Choker: the 1990s necklace we’re wearing now

After years of long, layered, boho chains, the return of Nineties fashion means the choker is back in the fine jewellery fold. We take a look at the trend coming from the runway to your jewellery box…

It’s official: the Nineties are back, and so is their accessory of choice. Back then, spiked dog collars adorned the necks of The Craft-channelling goths, preppy Clueless types sported bejewelled velvet bands, and everyone else wore those little plastic “tattoo” chokers. The latter inspired French jeweller Anissa Kermiche’s “Tatouage” design chicly rendered in black gold and diamonds. “I always loved wearing my plastic tattoo choker, so I decided to design a hyper luxurious version for fancy parties or weddings,” Kermiche says. “I love the allure a choker gives to a woman's posture.” Elsewhere, she splits a pavé-diamond circle in two with a line of flat-backed pearls, in a choker inspired by, of all things, a Moroccan pastry (above).

camera Bar choker by Diane Kordas, £5,690

A choker worn by her teenage daughter was the starting point for Diane Kordas’s diamond vine design, in feminine rose gold or black gold for an edgier vibe. “It looked really cute and I wanted to create a choker that was also young and fun, but not too casual that you couldn’t wear it in the evening,” she says. Alongside her bar necklace (above) she now plans to launch a range of leather pieces adorned with her signature pop-art motifs.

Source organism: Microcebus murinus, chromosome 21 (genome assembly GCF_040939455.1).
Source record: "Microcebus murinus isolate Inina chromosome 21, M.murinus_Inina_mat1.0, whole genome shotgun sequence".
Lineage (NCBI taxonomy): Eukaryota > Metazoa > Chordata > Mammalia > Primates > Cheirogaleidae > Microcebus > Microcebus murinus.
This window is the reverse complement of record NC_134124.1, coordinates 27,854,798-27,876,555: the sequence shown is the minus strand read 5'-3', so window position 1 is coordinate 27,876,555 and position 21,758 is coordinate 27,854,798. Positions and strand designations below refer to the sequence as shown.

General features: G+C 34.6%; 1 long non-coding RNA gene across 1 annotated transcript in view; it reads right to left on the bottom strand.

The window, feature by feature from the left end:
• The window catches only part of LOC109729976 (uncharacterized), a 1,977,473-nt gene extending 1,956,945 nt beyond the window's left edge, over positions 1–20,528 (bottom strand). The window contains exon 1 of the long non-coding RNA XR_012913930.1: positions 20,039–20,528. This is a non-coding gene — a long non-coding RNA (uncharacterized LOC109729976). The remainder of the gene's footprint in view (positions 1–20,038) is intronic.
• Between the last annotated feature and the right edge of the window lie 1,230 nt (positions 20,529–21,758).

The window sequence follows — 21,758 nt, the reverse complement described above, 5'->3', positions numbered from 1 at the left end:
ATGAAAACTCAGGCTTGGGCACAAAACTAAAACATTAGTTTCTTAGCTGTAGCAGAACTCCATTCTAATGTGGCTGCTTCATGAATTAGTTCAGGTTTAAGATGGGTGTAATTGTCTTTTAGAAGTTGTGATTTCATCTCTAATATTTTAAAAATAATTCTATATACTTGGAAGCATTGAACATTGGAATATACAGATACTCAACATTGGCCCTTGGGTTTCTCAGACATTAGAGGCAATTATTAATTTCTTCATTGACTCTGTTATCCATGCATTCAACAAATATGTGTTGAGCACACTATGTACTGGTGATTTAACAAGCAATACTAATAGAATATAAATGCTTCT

camera Marnie Necklace by Moxham, £110

So there’s definitely a resurgence going on. From simple silver hoops slipped over polo necks at Dion Lee to Chanel’s regal pearl dog-collars, chokers were one of the standout jewels of the autumn/winter 2016 catwalks. And the accessory’s history dates back far further than the 1990s: Anne Boleyn was depicted wearing one adorned with a B, while Queen Alexandra popularised elaborately embroidered styles in the 19th century.

Originally, black ribbons worn tight around the neck were associated with prostitution – a memory that doesn’t deter members of the #fallonchokerclub: the stylish women (including Kendall Jenner and Rihanna) seen sporting New York brand Fallon’s wraparound black leather and crystal choker.

camera Tatouage choker by Anissa Kermiche, £12,000

LA-based Carbon & Hyde’s range of chokers have also gained a cult following thanks to its addictive Instagram feed of diamonds layered around the throat on delicate chains and grungy leather straps.

London based designer Sarah Noor's open neck cuffs, rest lightly on the clavicle, making the style more wearable than ever. They bring a contemporary edge to simply-cut blouses or t-shirts: fresher than fussy layered necklaces.

camera Choke-R by Gaelle Khouri in 18ct Yellow Gold and White Rhodium Silver set with White Diamonds, £4,069

For evening, more precious chokers have an immediate wow-factor. “The neck is one of the most sensual parts of a woman’s body, so a choker is the ultimate piece to project your femininity,” says Lebanese jeweller Gaelle Khouri, whose designs range from a bejewelled centipede crawling around the neck to an elegant web of fine white diamonds (above). “Depending on a woman’s personality, a choker can take on a gothic edge or a more classy edge – I love the versatility.”

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